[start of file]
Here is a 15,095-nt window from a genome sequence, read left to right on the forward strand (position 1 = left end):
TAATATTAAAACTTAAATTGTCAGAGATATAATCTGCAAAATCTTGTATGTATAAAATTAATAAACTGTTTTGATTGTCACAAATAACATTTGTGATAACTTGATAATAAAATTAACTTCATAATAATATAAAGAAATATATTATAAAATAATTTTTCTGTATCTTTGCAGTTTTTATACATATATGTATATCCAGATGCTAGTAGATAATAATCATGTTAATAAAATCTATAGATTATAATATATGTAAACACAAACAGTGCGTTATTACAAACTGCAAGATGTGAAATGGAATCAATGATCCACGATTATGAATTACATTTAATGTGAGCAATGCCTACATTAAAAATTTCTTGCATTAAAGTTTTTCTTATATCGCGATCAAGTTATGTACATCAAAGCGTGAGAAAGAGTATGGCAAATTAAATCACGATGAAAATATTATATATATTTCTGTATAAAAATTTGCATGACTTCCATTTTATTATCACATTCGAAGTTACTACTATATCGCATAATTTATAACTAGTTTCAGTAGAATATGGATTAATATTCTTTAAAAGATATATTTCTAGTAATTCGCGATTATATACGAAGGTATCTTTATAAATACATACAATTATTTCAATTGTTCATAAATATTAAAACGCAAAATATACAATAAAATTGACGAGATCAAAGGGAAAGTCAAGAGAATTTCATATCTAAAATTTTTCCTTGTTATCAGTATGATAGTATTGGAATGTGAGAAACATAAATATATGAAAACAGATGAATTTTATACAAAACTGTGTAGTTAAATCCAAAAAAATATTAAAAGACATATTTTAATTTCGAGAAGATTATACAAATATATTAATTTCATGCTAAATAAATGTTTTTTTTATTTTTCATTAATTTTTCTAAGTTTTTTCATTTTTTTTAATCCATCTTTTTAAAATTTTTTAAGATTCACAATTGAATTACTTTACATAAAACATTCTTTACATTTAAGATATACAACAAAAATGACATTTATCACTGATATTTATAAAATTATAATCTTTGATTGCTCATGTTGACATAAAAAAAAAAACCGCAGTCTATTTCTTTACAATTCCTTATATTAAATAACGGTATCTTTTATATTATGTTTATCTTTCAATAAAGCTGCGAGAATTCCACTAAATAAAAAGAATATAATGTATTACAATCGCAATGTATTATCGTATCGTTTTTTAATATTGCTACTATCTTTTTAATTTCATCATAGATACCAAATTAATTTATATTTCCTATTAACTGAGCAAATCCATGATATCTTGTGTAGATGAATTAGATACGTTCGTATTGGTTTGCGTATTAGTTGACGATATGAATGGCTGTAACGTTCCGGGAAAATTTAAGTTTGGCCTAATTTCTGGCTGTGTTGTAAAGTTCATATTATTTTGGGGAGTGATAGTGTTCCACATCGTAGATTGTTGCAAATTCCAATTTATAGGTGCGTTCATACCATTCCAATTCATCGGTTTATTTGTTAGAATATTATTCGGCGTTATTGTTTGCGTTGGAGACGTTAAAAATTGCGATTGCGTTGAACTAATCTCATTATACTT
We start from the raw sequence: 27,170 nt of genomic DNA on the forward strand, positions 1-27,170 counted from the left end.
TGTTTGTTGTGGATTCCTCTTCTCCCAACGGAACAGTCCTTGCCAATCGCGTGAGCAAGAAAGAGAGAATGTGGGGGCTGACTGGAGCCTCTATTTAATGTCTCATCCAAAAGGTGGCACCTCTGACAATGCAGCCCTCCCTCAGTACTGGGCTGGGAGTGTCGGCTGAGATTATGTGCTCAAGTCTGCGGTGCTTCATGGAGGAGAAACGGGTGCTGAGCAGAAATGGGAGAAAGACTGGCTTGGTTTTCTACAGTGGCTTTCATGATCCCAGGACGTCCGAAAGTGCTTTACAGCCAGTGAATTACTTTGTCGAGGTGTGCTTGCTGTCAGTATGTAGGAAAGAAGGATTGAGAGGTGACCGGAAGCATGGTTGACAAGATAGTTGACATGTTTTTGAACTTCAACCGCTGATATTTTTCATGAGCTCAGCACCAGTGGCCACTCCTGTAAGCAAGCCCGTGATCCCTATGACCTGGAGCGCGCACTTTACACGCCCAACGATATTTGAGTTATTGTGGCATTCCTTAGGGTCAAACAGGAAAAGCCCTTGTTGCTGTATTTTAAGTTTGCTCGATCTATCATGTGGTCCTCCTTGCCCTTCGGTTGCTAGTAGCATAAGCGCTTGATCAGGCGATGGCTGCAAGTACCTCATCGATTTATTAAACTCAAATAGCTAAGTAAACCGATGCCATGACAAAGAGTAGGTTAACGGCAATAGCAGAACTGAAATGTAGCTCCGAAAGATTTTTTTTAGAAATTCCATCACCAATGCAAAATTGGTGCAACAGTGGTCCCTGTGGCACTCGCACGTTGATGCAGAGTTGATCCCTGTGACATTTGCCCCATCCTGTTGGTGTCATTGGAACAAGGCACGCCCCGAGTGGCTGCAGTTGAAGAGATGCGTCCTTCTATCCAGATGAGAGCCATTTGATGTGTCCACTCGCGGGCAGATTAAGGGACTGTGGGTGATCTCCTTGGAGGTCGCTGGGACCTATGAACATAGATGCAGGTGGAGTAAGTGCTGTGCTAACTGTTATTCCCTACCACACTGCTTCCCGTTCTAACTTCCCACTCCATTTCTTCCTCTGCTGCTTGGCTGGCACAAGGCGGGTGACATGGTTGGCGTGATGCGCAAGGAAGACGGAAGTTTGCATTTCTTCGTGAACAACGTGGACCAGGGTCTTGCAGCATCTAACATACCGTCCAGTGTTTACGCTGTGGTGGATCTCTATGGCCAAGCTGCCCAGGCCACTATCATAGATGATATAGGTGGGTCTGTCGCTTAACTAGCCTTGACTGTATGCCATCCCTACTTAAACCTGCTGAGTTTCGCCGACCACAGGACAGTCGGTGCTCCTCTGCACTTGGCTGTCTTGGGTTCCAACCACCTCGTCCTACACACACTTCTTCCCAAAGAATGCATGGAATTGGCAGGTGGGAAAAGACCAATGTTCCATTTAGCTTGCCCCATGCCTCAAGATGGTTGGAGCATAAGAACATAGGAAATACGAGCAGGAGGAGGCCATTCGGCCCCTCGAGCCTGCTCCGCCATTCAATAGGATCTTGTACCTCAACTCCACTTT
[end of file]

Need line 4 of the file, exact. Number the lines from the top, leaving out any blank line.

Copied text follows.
TGTTTGTTGTGGATTCCTCTTCTCCCAACGGAACAGTCCTTGCCAATCGCGTGAGCAAGAAAGAGAGAATGTGGGGGCTGACTGGAGCCTCTATTTAATGTCTCATCCAAAAGGTGGCACCTCTGACAATGCAGCCCTCCCTCAGTACTGGGCTGGGAGTGTCGGCTGAGATTATGTGCTCAAGTCTGCGGTGCTTCATGGAGGAGAAACGGGTGCTGAGCAGAAATGGGAGAAAGACTGGCTTGGTTTTCTACAGTGGCTTTCATGATCCCAGGACGTCCGAAAGTGCTTTACAGCCAGTGAATTACTTTGTCGAGGTGTGCTTGCTGTCAGTATGTAGGAAAGAAGGATTGAGAGGTGACCGGAAGCATGGTTGACAAGATAGTTGACATGTTTTTGAACTTCAACCGCTGATATTTTTCATGAGCTCAGCACCAGTGGCCACTCCTGTAAGCAAGCCCGTGATCCCTATGACCTGGAGCGCGCACTTTACACGCCCAACGATATTTGAGTTATTGTGGCATTCCTTAGGGTCAAACAGGAAAAGCCCTTGTTGCTGTATTTTAAGTTTGCTCGATCTATCATGTGGTCCTCCTTGCCCTTCGGTTGCTAGTAGCATAAGCGCTTGATCAGGCGATGGCTGCAAGTACCTCATCGATTTATTAAACTCAAATAGCTAAGTAAACCGATGCCATGACAAAGAGTAGGTTAACGGCAATAGCAGAACTGAAATGTAGCTCCGAAAGATTTTTTTTAGAAATTCCATCACCAATGCAAAATTGGTGCAACAGTGGTCCCTGTGGCACTCGCACGTTGATGCAGAGTTGATCCCTGTGACATTTGCCCCATCCTGTTGGTGTCATTGGAACAAGGCACGCCCCGAGTGGCTGCAGTTGAAGAGATGCGTCCTTCTATCCAGATGAGAGCCATTTGATGTGTCCACTCGCGGGCAGATTAAGGGACTGTGGGTGATCTCCTTGGAGGTCGCTGGGACCTATGAACATAGATGCAGGTGGAGTAAGTGCTGTGCTAACTGTTATTCCCTACCACACTGCTTCCCGTTCTAACTTCCCACTCCATTTCTTCCTCTGCTGCTTGGCTGGCACAAGGCGGGTGACATGGTTGGCGTGATGCGCAAGGAAGACGGAAGTTTGCATTTCTTCGTGAACAACGTGGACCAGGGTCTTGCAGCATCTAACATACCGTCCAGTGTTTACGCTGTGGTGGATCTCTATGGCCAAGCTGCCCAGGCCACTATCATAGATGATATAGGTGGGTCTGTCGCTTAACTAGCCTTGACTGTATGCCATCCCTACTTAAACCTGCTGAGTTTCGCCGACCACAGGACAGTCGGTGCTCCTCTGCACTTGGCTGTCTTGGGTTCCAACCACCTCGTCCTACACACACTTCTTCCCAAAGAATGCATGGAATTGGCAGGTGGGAAAAGACCAATGTTCCATTTAGCTTGCCCCATGCCTCAAGATGGTTGGAGCATAAGAACATAGGAAATACGAGCAGGAGGAGGCCATTCGGCCCCTCGAGCCTGCTCCGCCATTCAATAGGATCTTGTACCTCAACTCCACTTT